"sink tail" jibe?

"sink tail" jibe?

Post by Benjamin Cris » Fri, 23 Jul 1993 03:25:01


I often see sailors doing what I call a sink tail jibe. It looks like
they slow down, lean back, raking the sail backwards and sinking the
tail of the board, pivot the board around, then flip the sail.

Typically I see it done while heading away from shore in front of a
wave, in order to ride it instead of jumping it, and in any situation
where you want to minimize losing ground downwind.

Can someone email me tips on doing it in high winds on a wave board.
I've tried emulating other sailors without much success.

Thanks,
Ben

 
 
 

"sink tail" jibe?

Post by Matthew Slayt » Fri, 23 Jul 1993 21:06:01

Quote:

>I often see sailors doing what I call a sink tail jibe. It looks like
>they slow down, lean back, raking the sail backwards and sinking the
>tail of the board, pivot the board around, then flip the sail.

>Typically I see it done while heading away from shore in front of a
>wave, in order to ride it instead of jumping it, and in any situation
>where you want to minimize losing ground downwind.

        It sounds like your refering to a "light wind" type jibe.
        I do this sometimes on my short board instead of tacking,
        as coming about on a small board can be tricky, esp in swells.

Quote:
>Can someone email me tips on doing it in high winds on a wave board.
>I've tried emulating other sailors without much success.

        I don't see how, or why you would want to "slow down"
        and sink the tail in high winds.  Jibe off the face of the
        wave and then ride it in, much more fun!


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"sink tail" jibe?

Post by felix.cabr » Fri, 23 Jul 1993 22:30:24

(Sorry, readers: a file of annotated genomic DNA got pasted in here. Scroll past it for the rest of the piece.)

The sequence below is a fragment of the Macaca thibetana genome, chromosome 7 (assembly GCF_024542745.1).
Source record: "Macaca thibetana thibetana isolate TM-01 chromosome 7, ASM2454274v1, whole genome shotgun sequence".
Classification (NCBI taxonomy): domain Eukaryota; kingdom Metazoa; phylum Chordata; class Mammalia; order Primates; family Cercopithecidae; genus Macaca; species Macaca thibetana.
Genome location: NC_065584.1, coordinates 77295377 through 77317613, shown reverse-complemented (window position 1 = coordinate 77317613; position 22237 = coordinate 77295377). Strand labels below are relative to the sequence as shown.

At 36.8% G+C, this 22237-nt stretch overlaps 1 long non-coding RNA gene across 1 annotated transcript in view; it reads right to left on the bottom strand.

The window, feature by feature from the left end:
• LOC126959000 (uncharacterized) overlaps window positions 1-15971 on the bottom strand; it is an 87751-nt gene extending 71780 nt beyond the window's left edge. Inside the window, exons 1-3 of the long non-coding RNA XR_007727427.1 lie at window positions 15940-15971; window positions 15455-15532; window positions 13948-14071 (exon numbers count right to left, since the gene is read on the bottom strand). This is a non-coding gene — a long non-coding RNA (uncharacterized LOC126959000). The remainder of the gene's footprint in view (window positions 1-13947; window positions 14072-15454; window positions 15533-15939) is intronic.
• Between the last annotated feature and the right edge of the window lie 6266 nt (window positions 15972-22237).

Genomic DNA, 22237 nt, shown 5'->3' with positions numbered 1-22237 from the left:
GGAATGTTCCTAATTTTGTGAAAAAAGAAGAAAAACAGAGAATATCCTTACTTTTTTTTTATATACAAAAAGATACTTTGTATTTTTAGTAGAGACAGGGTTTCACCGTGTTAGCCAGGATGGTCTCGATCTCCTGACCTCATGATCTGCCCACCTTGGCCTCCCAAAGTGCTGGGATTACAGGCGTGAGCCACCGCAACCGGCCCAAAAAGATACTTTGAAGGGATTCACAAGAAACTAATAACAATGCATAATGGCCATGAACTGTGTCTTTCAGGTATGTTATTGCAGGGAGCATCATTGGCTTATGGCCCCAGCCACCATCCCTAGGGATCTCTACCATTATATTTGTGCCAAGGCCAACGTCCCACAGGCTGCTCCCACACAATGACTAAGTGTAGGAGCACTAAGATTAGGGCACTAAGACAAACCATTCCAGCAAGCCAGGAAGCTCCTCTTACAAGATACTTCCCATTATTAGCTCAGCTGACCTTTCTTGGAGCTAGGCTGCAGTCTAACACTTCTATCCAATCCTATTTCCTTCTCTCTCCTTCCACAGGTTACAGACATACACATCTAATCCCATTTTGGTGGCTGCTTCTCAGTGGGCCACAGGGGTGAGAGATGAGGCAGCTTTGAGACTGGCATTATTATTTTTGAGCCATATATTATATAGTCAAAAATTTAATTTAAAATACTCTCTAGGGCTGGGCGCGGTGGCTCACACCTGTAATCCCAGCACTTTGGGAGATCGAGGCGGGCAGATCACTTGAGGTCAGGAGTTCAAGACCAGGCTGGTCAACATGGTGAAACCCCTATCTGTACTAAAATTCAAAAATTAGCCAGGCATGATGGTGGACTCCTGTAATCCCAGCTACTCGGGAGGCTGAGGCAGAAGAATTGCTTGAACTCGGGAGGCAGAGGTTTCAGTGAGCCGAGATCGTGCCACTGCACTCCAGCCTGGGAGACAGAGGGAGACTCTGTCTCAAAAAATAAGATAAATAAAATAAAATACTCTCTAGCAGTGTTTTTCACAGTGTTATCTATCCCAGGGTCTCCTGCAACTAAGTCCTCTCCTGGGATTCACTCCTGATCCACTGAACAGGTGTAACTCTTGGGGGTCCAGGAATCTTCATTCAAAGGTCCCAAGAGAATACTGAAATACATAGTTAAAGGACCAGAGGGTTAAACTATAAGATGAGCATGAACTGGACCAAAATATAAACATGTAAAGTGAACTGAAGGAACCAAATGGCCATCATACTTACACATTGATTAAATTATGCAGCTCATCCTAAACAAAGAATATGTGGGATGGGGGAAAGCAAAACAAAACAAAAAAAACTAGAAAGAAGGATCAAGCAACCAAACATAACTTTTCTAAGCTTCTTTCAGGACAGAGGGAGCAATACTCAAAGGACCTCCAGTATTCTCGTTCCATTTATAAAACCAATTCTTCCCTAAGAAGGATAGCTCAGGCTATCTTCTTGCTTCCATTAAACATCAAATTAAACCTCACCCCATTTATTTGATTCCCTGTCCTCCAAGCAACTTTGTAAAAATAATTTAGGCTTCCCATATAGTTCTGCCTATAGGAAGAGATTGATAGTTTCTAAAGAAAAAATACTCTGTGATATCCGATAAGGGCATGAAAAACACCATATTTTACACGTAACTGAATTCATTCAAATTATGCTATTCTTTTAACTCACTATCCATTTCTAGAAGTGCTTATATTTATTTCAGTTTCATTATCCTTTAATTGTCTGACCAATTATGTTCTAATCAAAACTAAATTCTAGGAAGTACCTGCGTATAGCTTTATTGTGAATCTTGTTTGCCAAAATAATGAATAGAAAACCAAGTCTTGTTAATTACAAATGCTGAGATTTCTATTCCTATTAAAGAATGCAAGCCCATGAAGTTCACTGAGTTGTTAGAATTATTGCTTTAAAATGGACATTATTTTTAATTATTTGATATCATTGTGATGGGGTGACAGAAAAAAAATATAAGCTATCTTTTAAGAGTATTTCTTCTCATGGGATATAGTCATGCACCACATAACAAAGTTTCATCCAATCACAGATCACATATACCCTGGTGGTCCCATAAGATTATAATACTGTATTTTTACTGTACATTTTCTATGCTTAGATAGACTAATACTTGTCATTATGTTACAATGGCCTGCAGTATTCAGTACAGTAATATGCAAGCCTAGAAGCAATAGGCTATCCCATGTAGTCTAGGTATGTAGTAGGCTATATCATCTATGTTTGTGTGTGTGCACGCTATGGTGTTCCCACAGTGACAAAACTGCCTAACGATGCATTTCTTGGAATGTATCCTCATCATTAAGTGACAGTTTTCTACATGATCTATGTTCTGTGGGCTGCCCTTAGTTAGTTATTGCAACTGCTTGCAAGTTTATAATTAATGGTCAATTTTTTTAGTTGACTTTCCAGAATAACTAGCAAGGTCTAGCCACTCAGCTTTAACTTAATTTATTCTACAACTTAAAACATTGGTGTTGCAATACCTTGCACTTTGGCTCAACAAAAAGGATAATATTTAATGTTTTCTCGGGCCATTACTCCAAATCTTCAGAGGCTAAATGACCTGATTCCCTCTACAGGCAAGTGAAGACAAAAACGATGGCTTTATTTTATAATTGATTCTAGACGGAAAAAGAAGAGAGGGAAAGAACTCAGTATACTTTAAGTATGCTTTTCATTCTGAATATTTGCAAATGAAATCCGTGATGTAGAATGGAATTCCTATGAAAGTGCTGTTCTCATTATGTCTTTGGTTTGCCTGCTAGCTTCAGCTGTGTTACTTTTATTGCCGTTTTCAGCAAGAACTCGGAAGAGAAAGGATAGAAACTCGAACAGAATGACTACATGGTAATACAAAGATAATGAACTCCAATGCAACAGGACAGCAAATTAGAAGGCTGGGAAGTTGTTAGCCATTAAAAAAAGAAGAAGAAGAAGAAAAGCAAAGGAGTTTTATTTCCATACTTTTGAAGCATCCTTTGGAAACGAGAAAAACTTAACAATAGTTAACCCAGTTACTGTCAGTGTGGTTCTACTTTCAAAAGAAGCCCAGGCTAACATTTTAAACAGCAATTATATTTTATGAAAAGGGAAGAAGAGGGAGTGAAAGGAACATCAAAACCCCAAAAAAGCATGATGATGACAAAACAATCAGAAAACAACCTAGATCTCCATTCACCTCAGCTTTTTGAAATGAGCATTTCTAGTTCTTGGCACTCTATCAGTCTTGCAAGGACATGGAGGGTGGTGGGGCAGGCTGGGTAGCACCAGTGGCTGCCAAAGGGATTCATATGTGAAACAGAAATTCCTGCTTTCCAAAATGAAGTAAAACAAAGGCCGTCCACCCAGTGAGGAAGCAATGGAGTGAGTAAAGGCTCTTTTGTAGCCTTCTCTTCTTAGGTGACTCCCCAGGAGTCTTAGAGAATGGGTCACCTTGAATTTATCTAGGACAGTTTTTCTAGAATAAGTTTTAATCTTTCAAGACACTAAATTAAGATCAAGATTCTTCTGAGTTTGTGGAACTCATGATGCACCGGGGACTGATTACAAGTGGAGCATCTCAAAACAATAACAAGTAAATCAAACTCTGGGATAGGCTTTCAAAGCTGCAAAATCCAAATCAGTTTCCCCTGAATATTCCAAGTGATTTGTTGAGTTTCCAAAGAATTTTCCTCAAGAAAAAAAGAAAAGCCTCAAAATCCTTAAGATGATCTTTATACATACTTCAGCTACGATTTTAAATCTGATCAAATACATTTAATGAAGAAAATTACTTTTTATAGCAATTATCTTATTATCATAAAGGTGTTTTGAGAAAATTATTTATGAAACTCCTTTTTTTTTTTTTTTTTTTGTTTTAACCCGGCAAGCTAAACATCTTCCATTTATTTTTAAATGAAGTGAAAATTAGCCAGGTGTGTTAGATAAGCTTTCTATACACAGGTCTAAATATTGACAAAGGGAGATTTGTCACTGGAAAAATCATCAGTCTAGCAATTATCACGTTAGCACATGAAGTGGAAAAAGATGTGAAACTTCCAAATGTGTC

Quote:


>>I often see sailors doing what I call a sink tail jibe. It looks like
>>they slow down, lean back, raking the sail backwards and sinking the
>>tail of the board, pivot the board around, then flip the sail.

>    I don't see how, or why you would want to "slow down"
>    and sink the tail in high winds.  Jibe off the face of the
>    wave and then ride it in, much more fun!

I disagree. I have lots of FUN coming into a high speed "snap jibe"
with my short board. The faster the snap the more fun it is to me. Its
a good way to spray your friends with water. Its also a good way to
jibe extremely quick in a small area (ie between a jibe mark and a downed
sailor).

Try it! You'll be hooked :-)

--

AT&T Bell Labs       {  att!cdsdb1!felixc  }       a rad board, rad waves,
Holmdel,NJ           {    (908)949-1188    }       and a company sickday!"

 
 
 

"sink tail" jibe?

Post by Jonathan M. Richardos » Fri, 23 Jul 1993 22:34:08


Quote:

>I often see sailors doing what I call a sink tail jibe. It looks like
>they slow down, lean back, raking the sail backwards and sinking the
>tail of the board, pivot the board around, then flip the sail.

This used to be called a scissor jybe.

Jonathan M. Richardson
NIST (The National Institute of Standards and Technology)
Building 235, Room A103
Gaithersburg  MD  20899
Phone 301-975-4663
FAX   301-921-9847

 
 
 

"sink tail" jibe?

Post by David San » Fri, 23 Jul 1993 23:47:03

Quote:


>>I often see sailors doing what I call a sink tail jibe. It looks like
>>they slow down, lean back, raking the sail backwards and sinking the
>>tail of the board, pivot the board around, then flip the sail.

.....

Quote:
>    It sounds like your refering to a "light wind" type jibe.
.....  
>    I don't see how, or why you would want to "slow down"
>    and sink the tail in high winds.  Jibe off the face of the
>    wave and then ride it in, much more fun!

I don't completely agree with this - I think "sink tail jibes" --also
known as "slam gybes" (sounds more radical huh?) and "scissor gybes"
(in reference to the scissor-like action of the legs with the front
leg pushing and the back leg pulling)-- can be a pretty dynamic moves.

Of course they get harder as the wind increases (relative to sail
size) and are best performed when slightly underpowered.  You usually
need to slow down a bit, but this can be done pretty suddenly.  One of
the key points is that you initiate the "slam" by turn slightly _into_
the wind. The back foot needs to be well back on the board (and the
front foot stays in the strap) - good deck-grip helps here.
Also a steep piece of chop is very handy (as always). The
board is not carved round, but pivoted - a bit like a "light wind
gybe" but the main difference (apart from the speed of the move)
is the use of a scissor action with the legs as described above.

I think it is a pretty useful gybe - especially in waves - but I won't
disagree with Matt on the fun of carving round on a wave face! One
natural progression of this move is the jump gybe, although my version
is still a bit on the wet side ;-)

Good sailing

Dave.

 
 
 

"sink tail" jibe?